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Government floats major changes for SMSF loans

parliament house
Miranda Brownlee
31 March 2017 — 2 minute read

The government is proposing amendments to its superannuation reform package which could see the outstanding balance of a limited recourse borrowing arrangement count towards a member’s total superannuation balance.

SuperConcepts general manager of technical services and education Peter Burgess says the government has proposed a change to the calculation of an individual’s total superannuation balance where there is an LRBA in place.

“The proposed amendment will count the outstanding balance of an LRBA each year towards the member’s annual total super balance,” Mr Burgess told SMSF Adviser.


“If a member has a super balance of $1 million at 30 June and they have an LRBA in place with an outstanding balance of say, $600,000 at 30 June, their non-concessional contributions cap will be zero for the next income year.”

Mr Burgess said it appears this proposed change is aimed at overcoming situations where an SMSF member withdraws a lump sum amount from their fund and lends the money to the SMSF to purchase an asset through an LRBA.

This strategy could be used by SMSF trustees to circumvent the contribution caps as it would keep their net balance below the total super balance threshold.

“What’s not clear at this stage is how the outstanding LRBA balance would be allocated to a member’s total super balance in situations where there is more than one member in the fund,” Mr Burgess said.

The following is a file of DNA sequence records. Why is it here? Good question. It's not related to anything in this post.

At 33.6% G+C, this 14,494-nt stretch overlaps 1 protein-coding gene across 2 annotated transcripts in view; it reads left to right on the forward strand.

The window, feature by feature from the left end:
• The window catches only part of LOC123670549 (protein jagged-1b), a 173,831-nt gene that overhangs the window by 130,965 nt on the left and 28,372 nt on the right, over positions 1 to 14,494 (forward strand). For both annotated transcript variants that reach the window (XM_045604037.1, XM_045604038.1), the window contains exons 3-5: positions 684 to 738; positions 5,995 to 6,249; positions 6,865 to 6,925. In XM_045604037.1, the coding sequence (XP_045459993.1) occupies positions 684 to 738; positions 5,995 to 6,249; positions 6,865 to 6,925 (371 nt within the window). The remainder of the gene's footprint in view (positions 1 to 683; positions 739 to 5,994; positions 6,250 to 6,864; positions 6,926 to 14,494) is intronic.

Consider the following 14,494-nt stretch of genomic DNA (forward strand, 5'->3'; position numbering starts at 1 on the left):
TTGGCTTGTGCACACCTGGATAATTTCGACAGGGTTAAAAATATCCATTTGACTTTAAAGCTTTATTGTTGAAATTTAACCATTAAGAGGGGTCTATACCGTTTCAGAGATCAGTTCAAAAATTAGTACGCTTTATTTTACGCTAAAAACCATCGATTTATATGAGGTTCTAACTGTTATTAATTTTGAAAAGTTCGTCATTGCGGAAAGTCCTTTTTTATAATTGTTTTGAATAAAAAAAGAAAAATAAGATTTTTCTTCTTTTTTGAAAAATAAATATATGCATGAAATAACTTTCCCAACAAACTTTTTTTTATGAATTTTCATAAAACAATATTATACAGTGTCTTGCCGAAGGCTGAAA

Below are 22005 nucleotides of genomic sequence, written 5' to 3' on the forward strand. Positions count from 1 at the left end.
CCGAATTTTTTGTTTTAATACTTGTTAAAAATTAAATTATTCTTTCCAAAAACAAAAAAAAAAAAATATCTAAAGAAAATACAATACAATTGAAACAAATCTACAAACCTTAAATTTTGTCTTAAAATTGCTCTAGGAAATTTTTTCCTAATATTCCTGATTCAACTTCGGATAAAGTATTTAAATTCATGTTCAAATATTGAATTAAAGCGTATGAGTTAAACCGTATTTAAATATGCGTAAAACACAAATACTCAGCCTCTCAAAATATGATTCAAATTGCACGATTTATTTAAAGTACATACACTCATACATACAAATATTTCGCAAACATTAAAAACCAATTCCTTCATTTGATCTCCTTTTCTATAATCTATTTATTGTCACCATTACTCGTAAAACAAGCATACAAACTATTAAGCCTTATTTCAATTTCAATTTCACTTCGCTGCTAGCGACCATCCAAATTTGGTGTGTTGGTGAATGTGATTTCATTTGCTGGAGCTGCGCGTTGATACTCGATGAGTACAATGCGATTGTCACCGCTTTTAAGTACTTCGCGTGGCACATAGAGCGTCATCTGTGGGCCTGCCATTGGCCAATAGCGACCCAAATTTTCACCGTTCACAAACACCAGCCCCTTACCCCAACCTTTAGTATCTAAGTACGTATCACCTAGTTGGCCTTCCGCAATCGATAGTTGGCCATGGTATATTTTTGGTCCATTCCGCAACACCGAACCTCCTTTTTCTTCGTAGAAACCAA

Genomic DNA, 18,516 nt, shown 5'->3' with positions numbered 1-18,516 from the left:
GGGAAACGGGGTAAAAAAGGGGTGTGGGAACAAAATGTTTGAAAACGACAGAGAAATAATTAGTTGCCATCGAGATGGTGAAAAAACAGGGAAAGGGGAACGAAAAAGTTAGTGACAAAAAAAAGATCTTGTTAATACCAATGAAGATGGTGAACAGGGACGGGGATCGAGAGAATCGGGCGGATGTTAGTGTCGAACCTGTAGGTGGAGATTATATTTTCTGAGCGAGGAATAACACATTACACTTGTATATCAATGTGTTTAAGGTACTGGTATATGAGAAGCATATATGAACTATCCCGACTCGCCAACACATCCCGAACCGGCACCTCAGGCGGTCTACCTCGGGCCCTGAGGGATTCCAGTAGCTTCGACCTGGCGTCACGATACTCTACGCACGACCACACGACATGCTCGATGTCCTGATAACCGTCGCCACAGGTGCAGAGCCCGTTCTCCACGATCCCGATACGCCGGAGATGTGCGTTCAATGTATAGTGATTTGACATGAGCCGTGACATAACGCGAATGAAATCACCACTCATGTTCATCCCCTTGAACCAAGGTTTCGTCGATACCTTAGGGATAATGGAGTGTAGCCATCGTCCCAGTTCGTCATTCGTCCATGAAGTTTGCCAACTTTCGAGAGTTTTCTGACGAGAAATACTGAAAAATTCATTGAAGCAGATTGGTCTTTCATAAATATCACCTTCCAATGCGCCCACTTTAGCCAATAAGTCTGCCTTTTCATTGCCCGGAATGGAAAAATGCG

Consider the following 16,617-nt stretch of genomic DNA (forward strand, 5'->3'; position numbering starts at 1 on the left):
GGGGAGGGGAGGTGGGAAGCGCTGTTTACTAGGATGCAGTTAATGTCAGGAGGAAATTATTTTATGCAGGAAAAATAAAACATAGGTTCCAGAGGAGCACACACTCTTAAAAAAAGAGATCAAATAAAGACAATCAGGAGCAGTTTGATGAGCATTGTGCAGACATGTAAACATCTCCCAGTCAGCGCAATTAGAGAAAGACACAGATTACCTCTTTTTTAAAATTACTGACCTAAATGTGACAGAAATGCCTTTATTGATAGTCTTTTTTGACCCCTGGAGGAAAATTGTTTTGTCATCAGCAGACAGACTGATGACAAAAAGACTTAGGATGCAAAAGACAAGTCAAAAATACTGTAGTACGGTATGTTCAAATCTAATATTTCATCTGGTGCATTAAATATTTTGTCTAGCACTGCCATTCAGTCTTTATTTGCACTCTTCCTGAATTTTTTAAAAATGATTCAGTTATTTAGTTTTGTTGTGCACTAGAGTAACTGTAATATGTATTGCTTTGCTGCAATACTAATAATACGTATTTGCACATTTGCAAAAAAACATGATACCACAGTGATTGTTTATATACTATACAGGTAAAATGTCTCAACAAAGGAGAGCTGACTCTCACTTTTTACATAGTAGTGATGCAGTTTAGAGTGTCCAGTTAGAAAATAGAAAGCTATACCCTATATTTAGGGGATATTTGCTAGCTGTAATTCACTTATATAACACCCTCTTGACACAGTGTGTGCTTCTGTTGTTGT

“It’s also not clear, at least to me, what the real benefit of this type of strategy is, given the SMSF would still be required to make arms length loan repayments.”

The government has also proposed making a change to the transfer balance credit provisions so that where a member has a transfer balance account, the amount of the repayment of the principal and interest of an LRBA will appear as a credit in the member’s transfer balance account.

“Again it’s unclear at this stage how this would work in situations where there are multiple members in the SMSF,” Mr Burgess said.

These latest proposed changes to the superannuation tax reform package come after Minister for Revenue and Financial Services Kelly O’Dwyer told PwC that the government would not implement further tax changes in relation to superannuation in the May federal budget.

In a letter seen by SMSF Adviser, Ms O’Dwyer said the government intends to legislate these changes in the winter sittings of Parliament to ensure they are enacted by 1 July 2017.

“If time allows, exposure draft legislation will be released for consultation,” she said in the letter.

Ms O’Dwyer said following “any significant reform package, there are usually a number of issues that arise as the reforms are implemented”.

“The superannuation tax reform package has been no different.

“Consequently, the government intends to make a number of minor and technical changes to the legislation to ensure that the legislation operates as was intended.”

She also confirmed that the ATO would be providing further information to stakeholders, through its law companion guidelines, as part of its ongoing consultation process.

Miranda Brownlee

Miranda Brownlee

Miranda Brownlee is the deputy editor of SMSF Adviser, which is the leading source of news, strategy and educational content for professionals working in the SMSF sector.

Since joining the team in 2014, Miranda has been responsible for breaking some of the biggest superannuation stories in Australia, and has reported extensively on technical strategy and legislative updates.
Miranda also has broad business and financial services reporting experience, having written for titles including Investor Daily, ifa and Accountants Daily.

You can email Miranda on: [email protected]momentummedia.com.au
Government floats major changes for SMSF loans
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